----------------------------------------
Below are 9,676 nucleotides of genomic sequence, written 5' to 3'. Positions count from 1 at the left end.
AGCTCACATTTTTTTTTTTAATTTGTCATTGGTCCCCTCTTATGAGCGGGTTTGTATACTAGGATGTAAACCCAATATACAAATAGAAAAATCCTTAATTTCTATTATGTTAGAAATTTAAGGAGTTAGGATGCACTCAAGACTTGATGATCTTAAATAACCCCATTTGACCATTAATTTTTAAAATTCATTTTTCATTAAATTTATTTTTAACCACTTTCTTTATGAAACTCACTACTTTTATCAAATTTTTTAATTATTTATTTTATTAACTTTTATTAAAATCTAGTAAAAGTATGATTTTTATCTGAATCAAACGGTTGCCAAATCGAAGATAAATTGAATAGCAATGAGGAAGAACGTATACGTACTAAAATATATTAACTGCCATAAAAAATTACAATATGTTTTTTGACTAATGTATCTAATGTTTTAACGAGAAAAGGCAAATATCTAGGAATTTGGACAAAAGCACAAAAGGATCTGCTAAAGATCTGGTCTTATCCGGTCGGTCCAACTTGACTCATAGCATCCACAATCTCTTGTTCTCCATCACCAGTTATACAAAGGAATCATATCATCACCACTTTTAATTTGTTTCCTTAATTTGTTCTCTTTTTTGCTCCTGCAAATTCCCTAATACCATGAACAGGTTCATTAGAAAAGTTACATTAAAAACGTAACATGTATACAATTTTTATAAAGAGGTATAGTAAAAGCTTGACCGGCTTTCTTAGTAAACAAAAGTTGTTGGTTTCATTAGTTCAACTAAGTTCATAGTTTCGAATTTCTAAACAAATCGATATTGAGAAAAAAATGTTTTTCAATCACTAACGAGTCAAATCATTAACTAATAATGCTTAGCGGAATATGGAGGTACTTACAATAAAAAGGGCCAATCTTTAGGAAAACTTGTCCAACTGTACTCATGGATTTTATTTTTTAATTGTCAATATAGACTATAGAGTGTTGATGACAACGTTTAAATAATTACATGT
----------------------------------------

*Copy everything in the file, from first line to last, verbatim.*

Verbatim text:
Below are 9,676 nucleotides of genomic sequence, written 5' to 3'. Positions count from 1 at the left end.
AGCTCACATTTTTTTTTTTAATTTGTCATTGGTCCCCTCTTATGAGCGGGTTTGTATACTAGGATGTAAACCCAATATACAAATAGAAAAATCCTTAATTTCTATTATGTTAGAAATTTAAGGAGTTAGGATGCACTCAAGACTTGATGATCTTAAATAACCCCATTTGACCATTAATTTTTAAAATTCATTTTTCATTAAATTTATTTTTAACCACTTTCTTTATGAAACTCACTACTTTTATCAAATTTTTTAATTATTTATTTTATTAACTTTTATTAAAATCTAGTAAAAGTATGATTTTTATCTGAATCAAACGGTTGCCAAATCGAAGATAAATTGAATAGCAATGAGGAAGAACGTATACGTACTAAAATATATTAACTGCCATAAAAAATTACAATATGTTTTTTGACTAATGTATCTAATGTTTTAACGAGAAAAGGCAAATATCTAGGAATTTGGACAAAAGCACAAAAGGATCTGCTAAAGATCTGGTCTTATCCGGTCGGTCCAACTTGACTCATAGCATCCACAATCTCTTGTTCTCCATCACCAGTTATACAAAGGAATCATATCATCACCACTTTTAATTTGTTTCCTTAATTTGTTCTCTTTTTTGCTCCTGCAAATTCCCTAATACCATGAACAGGTTCATTAGAAAAGTTACATTAAAAACGTAACATGTATACAATTTTTATAAAGAGGTATAGTAAAAGCTTGACCGGCTTTCTTAGTAAACAAAAGTTGTTGGTTTCATTAGTTCAACTAAGTTCATAGTTTCGAATTTCTAAACAAATCGATATTGAGAAAAAAATGTTTTTCAATCACTAACGAGTCAAATCATTAACTAATAATGCTTAGCGGAATATGGAGGTACTTACAATAAAAAGGGCCAATCTTTAGGAAAACTTGTCCAACTGTACTCATGGATTTTATTTTTTAATTGTCAATATAGACTATAGAGTGTTGATGACAACGTTTAAATAATTACATGT